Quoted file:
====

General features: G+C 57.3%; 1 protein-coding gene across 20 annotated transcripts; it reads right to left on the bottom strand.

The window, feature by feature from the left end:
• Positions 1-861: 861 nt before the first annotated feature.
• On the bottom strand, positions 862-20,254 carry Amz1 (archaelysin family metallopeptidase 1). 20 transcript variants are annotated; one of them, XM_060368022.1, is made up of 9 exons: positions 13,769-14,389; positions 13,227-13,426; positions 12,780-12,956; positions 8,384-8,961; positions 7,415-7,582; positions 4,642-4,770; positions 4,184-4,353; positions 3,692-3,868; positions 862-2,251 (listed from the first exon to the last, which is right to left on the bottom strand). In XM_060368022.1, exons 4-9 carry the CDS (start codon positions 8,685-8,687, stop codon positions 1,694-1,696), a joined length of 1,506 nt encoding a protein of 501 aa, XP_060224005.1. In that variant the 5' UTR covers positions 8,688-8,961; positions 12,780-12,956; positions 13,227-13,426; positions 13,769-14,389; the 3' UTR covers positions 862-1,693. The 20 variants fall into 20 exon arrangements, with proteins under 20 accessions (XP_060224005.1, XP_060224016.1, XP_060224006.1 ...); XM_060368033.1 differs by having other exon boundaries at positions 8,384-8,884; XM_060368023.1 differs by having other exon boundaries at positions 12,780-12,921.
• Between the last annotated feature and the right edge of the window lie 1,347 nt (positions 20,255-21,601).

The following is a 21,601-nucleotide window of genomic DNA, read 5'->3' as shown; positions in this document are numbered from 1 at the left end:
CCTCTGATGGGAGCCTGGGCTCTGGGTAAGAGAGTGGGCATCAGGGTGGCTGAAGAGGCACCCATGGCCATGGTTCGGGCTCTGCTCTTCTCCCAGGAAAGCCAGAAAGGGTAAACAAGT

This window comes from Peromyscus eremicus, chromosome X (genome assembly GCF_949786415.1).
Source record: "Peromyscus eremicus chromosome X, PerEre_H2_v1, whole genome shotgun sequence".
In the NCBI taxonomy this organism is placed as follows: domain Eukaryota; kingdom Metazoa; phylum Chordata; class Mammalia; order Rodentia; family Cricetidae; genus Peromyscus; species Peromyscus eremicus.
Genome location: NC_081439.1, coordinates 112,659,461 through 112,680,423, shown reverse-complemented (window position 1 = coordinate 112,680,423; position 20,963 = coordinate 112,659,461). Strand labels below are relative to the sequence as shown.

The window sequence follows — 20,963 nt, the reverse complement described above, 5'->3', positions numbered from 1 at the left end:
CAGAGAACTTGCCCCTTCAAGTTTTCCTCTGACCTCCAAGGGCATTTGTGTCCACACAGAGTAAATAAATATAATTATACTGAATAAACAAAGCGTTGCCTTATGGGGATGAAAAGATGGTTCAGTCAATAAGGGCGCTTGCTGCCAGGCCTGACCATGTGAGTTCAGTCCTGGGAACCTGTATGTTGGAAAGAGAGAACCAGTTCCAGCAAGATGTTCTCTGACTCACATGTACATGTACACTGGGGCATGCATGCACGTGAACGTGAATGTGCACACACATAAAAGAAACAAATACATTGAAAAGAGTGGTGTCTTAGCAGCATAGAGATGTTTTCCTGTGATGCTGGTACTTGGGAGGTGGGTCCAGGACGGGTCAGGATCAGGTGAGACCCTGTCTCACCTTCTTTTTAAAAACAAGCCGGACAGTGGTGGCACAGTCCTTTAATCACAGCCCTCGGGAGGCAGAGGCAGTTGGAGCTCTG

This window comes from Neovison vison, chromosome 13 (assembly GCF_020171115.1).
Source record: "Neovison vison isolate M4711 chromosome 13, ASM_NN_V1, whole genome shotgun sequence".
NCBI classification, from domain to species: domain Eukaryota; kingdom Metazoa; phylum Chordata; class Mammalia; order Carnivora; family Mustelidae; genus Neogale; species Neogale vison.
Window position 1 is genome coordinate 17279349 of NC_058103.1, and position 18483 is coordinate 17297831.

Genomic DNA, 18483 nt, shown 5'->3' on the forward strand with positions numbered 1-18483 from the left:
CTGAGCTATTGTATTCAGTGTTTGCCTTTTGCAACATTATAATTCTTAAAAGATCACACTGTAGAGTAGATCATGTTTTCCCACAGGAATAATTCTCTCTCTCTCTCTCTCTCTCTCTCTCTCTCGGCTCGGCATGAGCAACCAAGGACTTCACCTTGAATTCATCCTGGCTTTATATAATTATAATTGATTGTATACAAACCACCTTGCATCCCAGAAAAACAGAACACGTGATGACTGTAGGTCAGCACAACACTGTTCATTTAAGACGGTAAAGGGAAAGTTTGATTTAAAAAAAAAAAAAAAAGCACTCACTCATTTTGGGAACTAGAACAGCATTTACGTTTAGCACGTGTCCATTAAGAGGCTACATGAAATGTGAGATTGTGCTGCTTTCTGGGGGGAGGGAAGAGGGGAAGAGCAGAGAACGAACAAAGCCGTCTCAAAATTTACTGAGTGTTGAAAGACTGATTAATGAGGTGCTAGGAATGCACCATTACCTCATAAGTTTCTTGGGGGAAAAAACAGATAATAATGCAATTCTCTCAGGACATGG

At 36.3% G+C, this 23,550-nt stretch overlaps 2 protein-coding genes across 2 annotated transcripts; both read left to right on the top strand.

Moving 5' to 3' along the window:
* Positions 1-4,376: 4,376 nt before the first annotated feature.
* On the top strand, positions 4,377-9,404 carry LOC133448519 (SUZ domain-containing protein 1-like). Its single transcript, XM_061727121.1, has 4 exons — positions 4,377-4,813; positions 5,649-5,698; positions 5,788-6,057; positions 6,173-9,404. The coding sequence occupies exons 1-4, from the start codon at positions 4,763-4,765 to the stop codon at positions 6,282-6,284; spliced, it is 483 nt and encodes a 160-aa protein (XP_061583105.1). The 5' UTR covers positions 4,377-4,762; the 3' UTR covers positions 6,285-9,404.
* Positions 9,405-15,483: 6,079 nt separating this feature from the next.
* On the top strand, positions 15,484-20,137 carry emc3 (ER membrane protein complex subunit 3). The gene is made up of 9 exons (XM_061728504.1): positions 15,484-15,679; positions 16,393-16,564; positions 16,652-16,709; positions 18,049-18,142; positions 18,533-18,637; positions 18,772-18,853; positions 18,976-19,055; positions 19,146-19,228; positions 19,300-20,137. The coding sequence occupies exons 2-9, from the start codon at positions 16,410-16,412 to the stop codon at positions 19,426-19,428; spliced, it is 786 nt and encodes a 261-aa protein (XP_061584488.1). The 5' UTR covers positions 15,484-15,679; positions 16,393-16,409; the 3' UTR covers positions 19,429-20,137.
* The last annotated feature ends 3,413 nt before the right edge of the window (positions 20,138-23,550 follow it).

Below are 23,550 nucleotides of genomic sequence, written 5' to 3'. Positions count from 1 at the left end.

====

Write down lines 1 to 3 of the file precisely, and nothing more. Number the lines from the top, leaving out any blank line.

General features: G+C 57.3%; 1 protein-coding gene across 20 annotated transcripts; it reads right to left on the bottom strand.

The window, feature by feature from the left end:
• Positions 1-861: 861 nt before the first annotated feature.